Many University of Connecticut students said they needed to change their Thanksgiving travel plans when the school announced that a modified quarantine would be implemented for all residential students on Friday, Nov. 13. UConn’s decision, which came in response to a rise in campus COVID-19 cases, has caused a stir among on-campus residents, who say they are now scrambling to go home.
Taylor Coonan, a seventh-semester sports media and human rights double-major, planned on leaving campus on Monday or Tuesday this week, but ended up having to go home even earlier when news of the modified quarantine broke.
Coonan says she appreciated UConn’s efforts in the modified quarantine, but she thinks that it should’ve been announced much earlier.
“Many students had travel plans that were impacted by this last-minute decision, when it was clear from the beginning of the semester that the plan was to leave campus for the fall semester before Thanksgiving break,” Coonan said. “While there were some students from out of state who have taken this pandemic seriously and thought ahead to self-quarantine, that was certainly not everyone and I think that this modified quarantine would be and would have been a lot more effective had it been communicated even a month earlier.”
“I’d go crazy if I stay here any longer than I have to.”
Christopher Bradley, a fourth-semester history major, is one student who knows certainly about the risk of students not taking the quarantine seriously. Bradley moved back home Monday after being quarantined twice due to possible exposure to someone who tested positive for COVID-19.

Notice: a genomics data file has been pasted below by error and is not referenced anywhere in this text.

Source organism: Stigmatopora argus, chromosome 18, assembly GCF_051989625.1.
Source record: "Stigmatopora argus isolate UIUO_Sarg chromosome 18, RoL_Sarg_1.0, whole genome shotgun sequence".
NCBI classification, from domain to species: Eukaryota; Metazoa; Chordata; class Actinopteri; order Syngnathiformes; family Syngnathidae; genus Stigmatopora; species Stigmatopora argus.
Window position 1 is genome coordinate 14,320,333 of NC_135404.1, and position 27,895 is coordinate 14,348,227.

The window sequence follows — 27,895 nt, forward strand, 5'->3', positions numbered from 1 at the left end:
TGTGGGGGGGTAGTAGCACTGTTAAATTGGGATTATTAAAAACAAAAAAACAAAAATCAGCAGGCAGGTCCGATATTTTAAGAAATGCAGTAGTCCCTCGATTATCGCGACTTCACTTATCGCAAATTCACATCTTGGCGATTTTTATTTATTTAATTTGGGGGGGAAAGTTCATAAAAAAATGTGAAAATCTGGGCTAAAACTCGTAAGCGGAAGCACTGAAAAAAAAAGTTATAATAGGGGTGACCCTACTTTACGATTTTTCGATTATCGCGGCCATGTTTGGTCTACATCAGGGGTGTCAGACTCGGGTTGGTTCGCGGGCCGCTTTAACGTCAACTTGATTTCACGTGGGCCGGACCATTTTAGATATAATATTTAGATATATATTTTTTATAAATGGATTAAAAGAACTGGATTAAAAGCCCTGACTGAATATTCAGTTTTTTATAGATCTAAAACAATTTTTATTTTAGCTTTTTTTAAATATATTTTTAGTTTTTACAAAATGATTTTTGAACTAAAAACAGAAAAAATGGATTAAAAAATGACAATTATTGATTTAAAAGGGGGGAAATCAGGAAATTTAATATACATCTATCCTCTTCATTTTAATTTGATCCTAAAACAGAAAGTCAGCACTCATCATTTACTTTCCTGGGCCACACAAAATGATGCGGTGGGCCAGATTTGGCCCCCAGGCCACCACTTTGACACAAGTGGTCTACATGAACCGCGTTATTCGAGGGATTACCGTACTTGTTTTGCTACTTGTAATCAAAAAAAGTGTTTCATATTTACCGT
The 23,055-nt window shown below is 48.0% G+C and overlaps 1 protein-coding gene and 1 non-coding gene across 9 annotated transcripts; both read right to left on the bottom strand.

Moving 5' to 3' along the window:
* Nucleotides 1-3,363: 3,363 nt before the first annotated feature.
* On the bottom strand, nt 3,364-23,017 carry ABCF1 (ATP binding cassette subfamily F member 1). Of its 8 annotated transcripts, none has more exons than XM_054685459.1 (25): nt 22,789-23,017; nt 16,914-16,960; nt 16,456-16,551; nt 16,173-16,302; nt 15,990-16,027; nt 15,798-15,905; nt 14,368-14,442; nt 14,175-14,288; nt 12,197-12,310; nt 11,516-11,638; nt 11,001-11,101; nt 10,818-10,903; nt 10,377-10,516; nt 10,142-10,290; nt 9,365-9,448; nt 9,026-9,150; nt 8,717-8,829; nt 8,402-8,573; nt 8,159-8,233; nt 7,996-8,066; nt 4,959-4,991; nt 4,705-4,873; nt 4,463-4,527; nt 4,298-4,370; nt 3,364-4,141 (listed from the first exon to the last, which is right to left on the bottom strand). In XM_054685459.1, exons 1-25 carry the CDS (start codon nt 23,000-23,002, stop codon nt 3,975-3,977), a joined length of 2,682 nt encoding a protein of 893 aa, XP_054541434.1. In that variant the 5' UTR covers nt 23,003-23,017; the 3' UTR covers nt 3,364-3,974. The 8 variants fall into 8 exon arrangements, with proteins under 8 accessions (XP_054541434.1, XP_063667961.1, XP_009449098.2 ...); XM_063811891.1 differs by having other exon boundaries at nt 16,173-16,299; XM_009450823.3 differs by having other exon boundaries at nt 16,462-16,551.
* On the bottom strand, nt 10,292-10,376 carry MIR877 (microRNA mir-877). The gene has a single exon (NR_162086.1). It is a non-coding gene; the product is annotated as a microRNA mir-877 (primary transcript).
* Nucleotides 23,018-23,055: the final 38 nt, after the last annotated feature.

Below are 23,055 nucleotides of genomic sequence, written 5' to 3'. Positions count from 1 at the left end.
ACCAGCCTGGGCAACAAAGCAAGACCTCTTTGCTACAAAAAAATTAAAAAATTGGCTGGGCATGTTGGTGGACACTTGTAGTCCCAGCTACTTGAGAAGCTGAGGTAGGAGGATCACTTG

“I moved back on Monday the 17th because I had been quarantined for a second time. I was lucky enough to have mostly in-person classes and being quarantined twice after coming into contact with a COVID-positive person made me feel like I was being cheated out of four weeks of my semester,” said Bradley.
Bradley said he was annoyed by the lack of responsibility among fellow UConn students.
“The randomness of it really irked me because I did everything in my power to avoid getting COVID-19. I never even left campus, and I still had to quarantine because of other people’s actions,” said Bradley.
Ben Rutherford, a fifth-semester pre-music education major, expressed his dismay with the atmosphere on-campus right now, and says that he will be going home over the quarantine period to spend time with his family.
“This place is depressing.”
“Oh yeah, I’m going home,” said Rutherford. “I’d go crazy if I stay here any longer than I have to. Plus, for me it’ll be much easier quarantining at home seeing as how I have a house full of [people].”
Laura Nardelli, a seventh-semester organizational behavior and leadership major, summed up her disappointment with the modified quarantine in a single sentence.
“This place is depressing,” said Nardelli.
Nardelli says that although things are getting worse on campus, her hometown is also experiencing a rise in cases. She fears putting her parents at risk and is still unsure of whether or not she will be going home.
“To be honest with you, I really haven’t decided yet. This feels like a lose-lose situation. I knew that, as an adult, there would be difficult decisions to make. I wasn’t expecting to have to deal with this,” said Nardelli.